266 research outputs found

    A revival of integrity constraints for data cleaning

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    Integrity constraints, a.k.a . data dependencies, are being widely used for improving the quality of schema . Recently constraints have enjoyed a revival for improving the quality of data . The tutorial aims to provide an overview of recent advances in constraint-based data cleaning. </jats:p

    Performance Guarantees for Distributed Reachability Queries

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    In the real world a graph is often fragmented and distributed across different sites. This highlights the need for evaluating queries on distributed graphs. This paper proposes distributed evaluation algorithms for three classes of queries: reachability for determining whether one node can reach another, bounded reachability for deciding whether there exists a path of a bounded length between a pair of nodes, and regular reachability for checking whether there exists a path connecting two nodes such that the node labels on the path form a string in a given regular expression. We develop these algorithms based on partial evaluation, to explore parallel computation. When evaluating a query Q on a distributed graph G, we show that these algorithms possess the following performance guarantees, no matter how G is fragmented and distributed: (1) each site is visited only once; (2) the total network traffic is determined by the size of Q and the fragmentation of G, independent of the size of G; and (3) the response time is decided by the largest fragment of G rather than the entire G. In addition, we show that these algorithms can be readily implemented in the MapReduce framework. Using synthetic and real-life data, we experimentally verify that these algorithms are scalable on large graphs, regardless of how the graphs are distributed.Comment: VLDB201

    Making Queries Tractable on Big Data with Preprocessing

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    A query class is traditionally considered tractable if there exists a polynomial-time (PTIME) algorithm to answer its queries. When it comes to big data, however, PTIME al-gorithms often become infeasible in practice. A traditional and effective approach to coping with this is to preprocess data off-line, so that queries in the class can be subsequently evaluated on the data efficiently. This paper aims to pro-vide a formal foundation for this approach in terms of com-putational complexity. (1) We propose a set of Π-tractable queries, denoted by ΠT0Q, to characterize classes of queries that can be answered in parallel poly-logarithmic time (NC) after PTIME preprocessing. (2) We show that several natu-ral query classes are Π-tractable and are feasible on big data. (3) We also study a set ΠTQ of query classes that can be ef-fectively converted to Π-tractable queries by re-factorizing its data and queries for preprocessing. We introduce a form of NC reductions to characterize such conversions. (4) We show that a natural query class is complete for ΠTQ. (5) We also show that ΠT0Q ⊂ P unless P = NC, i.e., the set ΠT0Q of all Π-tractable queries is properly contained in the set P of all PTIME queries. Nonetheless, ΠTQ = P, i.e., all PTIME query classes can be made Π-tractable via proper re-factorizations. This work is a step towards understanding the tractability of queries in the context of big data. 1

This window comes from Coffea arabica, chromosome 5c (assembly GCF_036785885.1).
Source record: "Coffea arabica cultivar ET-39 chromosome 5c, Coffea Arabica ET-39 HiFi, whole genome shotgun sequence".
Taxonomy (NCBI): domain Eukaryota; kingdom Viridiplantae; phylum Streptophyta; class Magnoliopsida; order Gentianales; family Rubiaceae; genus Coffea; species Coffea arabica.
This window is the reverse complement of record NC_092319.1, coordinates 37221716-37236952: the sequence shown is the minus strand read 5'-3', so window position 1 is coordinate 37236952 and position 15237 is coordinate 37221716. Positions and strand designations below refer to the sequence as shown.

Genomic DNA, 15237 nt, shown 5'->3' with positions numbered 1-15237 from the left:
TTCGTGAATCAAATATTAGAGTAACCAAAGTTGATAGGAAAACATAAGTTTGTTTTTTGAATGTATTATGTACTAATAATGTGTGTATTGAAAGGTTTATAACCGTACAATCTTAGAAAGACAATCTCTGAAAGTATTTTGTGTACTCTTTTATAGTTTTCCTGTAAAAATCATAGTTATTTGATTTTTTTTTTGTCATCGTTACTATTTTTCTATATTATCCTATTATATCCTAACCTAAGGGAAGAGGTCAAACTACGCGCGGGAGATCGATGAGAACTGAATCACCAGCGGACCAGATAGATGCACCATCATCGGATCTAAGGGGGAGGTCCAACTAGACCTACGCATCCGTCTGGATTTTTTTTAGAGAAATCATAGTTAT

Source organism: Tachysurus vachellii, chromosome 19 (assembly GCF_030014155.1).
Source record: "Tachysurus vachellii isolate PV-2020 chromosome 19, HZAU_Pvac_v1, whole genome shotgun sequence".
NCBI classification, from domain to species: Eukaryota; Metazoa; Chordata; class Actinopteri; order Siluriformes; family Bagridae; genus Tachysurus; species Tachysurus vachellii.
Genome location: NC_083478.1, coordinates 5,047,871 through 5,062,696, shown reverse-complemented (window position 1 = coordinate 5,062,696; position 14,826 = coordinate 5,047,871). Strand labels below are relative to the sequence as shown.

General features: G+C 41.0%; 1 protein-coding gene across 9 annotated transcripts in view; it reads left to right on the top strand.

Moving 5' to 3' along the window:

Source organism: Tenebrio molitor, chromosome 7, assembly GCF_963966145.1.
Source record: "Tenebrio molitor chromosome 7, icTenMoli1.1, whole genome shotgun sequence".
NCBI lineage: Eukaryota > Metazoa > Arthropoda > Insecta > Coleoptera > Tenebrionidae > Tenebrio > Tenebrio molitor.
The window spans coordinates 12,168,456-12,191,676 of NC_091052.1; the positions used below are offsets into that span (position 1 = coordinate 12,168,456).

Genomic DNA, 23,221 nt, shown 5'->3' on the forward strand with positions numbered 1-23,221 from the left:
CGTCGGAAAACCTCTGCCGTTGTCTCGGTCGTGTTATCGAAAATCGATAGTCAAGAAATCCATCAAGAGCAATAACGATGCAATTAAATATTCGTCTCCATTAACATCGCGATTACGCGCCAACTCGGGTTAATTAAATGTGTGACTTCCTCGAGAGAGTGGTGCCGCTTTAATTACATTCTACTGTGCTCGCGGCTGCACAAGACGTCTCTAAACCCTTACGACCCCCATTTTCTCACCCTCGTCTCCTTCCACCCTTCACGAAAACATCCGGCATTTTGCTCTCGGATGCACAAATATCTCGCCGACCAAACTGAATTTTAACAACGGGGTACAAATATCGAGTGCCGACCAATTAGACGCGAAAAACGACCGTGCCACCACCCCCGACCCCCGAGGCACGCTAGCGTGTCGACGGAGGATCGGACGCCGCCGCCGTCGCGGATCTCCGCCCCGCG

Reasoning about Record Matching Rules

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    To accurately match records it is often necessary to utilize the semantics of the data. Functional dependencies (FDs) have proven useful in identifying tuples in a clean relation, based on the semantics of the data. For all the reasons that FDs and their inference are needed, it is also important to develop dependencies and their reasoning techniques for matching tuples from unreliable data sources. This paper investigates dependencies and their reasoning for record matching. (a) We introduce a class of matching dependencies (MDs) for specifying the semantics of data in unreliable relations, defined in terms of similarity metrics and a dynamic semantics . (b) We identify a special case of MDs, referred to as relative candidate keys (RCKs), to determine what attributes to compare and how to compare them when matching records across possibly different relations. (c) We propose a mechanism for inferring MDs, a departure from traditional implication analysis, such that when we cannot match records by comparing attributes that contain errors, we may still find matches by using other, more reliable attributes. (d) We provide an O ( n 2 ) time algorithm for inferring MDs, and an effective algorithm for deducing a set of RCKs from MDs. (e) We experimentally verify that the algorithms help matching tools efficiently identify keys at compile time for matching, blocking or windowing, and that the techniques effectively improve both the quality and efficiency of various record matching methods. </jats:p

    Constraints for Semistructured Data and XML

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    Integrity constraints play a fundamental role in database design. We review initial work on the expression of integrity constraints for semistructured data and XML